Special materials have been developed, and are commercially available, for accepting laser radiation to allow high-speed, high-volume, writing of labels with a laser marking system. One such material is “Laser Markable Label Material 7847” available from 3M Corporation of Minneapolis, Minn. This material is a three-layer polymer material having a white base film with a black surface coating to facilitate absorption of laser radiation. The white base film becomes exposed when the black material is ablated away by laser radiation. The base film is backed by an adhesive layer. A paper liner supports the laminate which can be peeled off when the label is to be applied to the product. The white material can be laser-cut to define the bounds of the label and allow such peeling
Even the least expensive laser marking system designed for this label material has a cost about two orders of magnitude greater than a computer peripheral paper-label printer such as an inkjet printer, which puts such a system beyond the means of the majority of householders or hobbyists. This is somewhat unfortunate as such a system does not require periodic replacement of inkjet or toner cartridges and will function until the laser eventually fails which may only be after tens of thousands of hours of actual use. There is a need for a significant reduction in the cost of laser marking systems for label printing and the like.
The present invention is directed to apparatus for marking on tape. In one aspect apparatus in accordance with the present invention comprises a laser arranged to emit a beam of laser-radiation. Projection-optics are arranged to focus the beam on the tape. One mechanical arrangement is provided for rotating the optics with the respect to the laser in a manner such that the focused beam is swept over the tape in a direction transverse to a length direction of the tape. Another mechanical arrangement is for driving the tape in the length direction thereof with respect to the focused beam such that the focused beam is moved over the tape parallel to the length direction thereof.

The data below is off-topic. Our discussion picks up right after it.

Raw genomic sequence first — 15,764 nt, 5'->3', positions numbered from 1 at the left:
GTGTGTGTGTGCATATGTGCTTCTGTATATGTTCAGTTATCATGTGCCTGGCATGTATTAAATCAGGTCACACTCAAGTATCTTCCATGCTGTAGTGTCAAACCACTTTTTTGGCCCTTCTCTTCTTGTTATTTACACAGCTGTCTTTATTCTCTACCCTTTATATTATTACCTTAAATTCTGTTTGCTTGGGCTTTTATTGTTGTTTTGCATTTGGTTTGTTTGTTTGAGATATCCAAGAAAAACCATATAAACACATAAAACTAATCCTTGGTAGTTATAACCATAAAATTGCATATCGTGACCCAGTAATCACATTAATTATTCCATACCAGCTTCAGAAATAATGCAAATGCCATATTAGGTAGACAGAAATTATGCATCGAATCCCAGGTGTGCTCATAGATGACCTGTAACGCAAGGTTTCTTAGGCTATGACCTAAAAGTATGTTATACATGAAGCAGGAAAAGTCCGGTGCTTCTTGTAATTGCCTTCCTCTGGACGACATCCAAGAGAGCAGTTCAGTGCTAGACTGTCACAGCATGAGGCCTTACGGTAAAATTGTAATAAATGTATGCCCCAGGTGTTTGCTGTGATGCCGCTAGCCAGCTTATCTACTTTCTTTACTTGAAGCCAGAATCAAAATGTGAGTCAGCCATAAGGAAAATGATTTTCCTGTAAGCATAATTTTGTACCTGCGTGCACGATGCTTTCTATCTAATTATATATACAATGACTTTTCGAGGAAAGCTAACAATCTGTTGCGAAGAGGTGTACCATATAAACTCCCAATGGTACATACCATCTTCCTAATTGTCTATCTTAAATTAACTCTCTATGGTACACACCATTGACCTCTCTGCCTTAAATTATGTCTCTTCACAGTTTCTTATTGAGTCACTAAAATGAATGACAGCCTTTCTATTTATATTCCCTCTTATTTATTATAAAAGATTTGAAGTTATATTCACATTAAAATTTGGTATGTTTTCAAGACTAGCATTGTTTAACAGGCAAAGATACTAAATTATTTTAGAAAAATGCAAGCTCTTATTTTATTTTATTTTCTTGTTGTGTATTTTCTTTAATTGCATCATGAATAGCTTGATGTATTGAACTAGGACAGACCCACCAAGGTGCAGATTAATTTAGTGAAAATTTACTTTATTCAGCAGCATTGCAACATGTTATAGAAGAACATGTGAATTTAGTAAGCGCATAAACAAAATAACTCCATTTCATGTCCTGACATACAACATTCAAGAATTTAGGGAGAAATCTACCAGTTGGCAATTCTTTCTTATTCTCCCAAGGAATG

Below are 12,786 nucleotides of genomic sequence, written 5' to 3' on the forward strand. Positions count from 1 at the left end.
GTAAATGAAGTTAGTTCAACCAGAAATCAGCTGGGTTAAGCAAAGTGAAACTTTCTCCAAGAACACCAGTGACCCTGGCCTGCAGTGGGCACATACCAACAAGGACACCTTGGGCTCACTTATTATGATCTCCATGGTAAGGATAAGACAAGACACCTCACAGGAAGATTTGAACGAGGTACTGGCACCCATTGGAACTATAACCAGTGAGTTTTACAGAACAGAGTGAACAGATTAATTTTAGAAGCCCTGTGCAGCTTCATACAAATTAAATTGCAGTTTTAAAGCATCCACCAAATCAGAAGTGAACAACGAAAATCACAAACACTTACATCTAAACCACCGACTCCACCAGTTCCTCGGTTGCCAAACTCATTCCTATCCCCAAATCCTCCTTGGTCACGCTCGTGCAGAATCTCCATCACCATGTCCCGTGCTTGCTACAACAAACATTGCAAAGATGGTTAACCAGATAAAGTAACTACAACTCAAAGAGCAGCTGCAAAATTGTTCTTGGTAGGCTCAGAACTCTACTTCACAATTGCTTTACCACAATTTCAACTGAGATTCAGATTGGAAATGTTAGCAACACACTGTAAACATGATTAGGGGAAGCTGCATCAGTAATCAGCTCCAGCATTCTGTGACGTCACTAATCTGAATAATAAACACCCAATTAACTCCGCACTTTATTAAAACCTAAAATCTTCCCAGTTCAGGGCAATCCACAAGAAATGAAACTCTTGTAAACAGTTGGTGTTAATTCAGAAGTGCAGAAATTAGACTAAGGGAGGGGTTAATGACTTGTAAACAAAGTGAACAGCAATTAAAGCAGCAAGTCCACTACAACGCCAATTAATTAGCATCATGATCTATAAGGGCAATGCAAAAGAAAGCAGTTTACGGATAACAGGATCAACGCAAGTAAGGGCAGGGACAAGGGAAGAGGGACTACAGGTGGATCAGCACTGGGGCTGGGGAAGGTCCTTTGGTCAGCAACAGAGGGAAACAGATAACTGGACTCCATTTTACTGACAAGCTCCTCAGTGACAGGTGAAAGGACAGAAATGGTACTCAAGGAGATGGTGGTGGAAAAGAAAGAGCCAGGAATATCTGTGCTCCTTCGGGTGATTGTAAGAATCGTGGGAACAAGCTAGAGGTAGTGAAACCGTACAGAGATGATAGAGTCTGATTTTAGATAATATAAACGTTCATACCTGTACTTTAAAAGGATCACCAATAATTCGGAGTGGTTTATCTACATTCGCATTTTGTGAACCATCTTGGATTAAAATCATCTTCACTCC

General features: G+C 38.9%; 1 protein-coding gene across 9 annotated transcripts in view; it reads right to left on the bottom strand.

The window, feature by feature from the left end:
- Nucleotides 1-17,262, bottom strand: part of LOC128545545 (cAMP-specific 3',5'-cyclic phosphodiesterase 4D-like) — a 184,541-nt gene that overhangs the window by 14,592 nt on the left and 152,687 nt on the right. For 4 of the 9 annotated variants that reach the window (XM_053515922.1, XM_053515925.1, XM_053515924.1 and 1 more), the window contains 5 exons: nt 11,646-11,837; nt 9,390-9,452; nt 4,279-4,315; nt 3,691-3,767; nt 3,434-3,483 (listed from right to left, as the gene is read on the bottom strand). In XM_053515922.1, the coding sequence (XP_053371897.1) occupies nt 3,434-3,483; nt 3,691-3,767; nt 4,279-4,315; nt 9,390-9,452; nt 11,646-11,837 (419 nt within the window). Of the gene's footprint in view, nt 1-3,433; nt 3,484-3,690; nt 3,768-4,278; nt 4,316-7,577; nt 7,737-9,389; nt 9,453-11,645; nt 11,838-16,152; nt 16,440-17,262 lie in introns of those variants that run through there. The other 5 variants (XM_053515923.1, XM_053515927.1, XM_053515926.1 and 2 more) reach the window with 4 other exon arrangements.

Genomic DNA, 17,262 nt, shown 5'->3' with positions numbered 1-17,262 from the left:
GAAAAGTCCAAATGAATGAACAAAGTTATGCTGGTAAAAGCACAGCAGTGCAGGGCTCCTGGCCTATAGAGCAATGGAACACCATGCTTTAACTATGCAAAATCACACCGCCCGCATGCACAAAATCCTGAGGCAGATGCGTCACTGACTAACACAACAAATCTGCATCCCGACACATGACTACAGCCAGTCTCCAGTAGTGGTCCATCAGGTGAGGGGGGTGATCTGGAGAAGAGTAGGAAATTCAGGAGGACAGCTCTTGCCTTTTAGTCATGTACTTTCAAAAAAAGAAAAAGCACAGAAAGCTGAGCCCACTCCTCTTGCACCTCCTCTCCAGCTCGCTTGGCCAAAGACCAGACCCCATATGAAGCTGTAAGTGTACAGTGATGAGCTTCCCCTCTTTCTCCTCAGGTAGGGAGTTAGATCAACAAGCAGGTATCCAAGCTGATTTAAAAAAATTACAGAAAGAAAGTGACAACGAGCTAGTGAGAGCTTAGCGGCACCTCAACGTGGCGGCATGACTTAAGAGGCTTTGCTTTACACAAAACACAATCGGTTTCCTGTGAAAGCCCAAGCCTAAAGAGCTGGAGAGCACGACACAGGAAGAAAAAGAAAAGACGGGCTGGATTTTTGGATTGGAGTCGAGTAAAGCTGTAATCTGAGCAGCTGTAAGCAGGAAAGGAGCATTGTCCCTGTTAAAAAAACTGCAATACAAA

In one preferred embodiment of the inventive apparatus, the projection-optics are rotated in a plane perpendicular to the length direction of the tape. In other preferred embodiments of the apparatus, the projection-optics are rotated in a plane parallel to the length direction of the tape.
In one preferred embodiment, the laser is a diode laser. In other preferred embodiment, the laser is an optically pumped semiconductor laser. In the latter case, a lens is arranged to focus the beam into a beam waist in a beam-waist plane. The projection optics are arranged to project an image of the beam waist as a focal spot on the tape.
The accompanying drawings, which are incorporated in and constitute a part of the specification, schematically illustrate a preferred embodiment of the present invention, and together with the general description given above and the detailed description of the preferred embodiment given below, serve to explain principles of the present invention.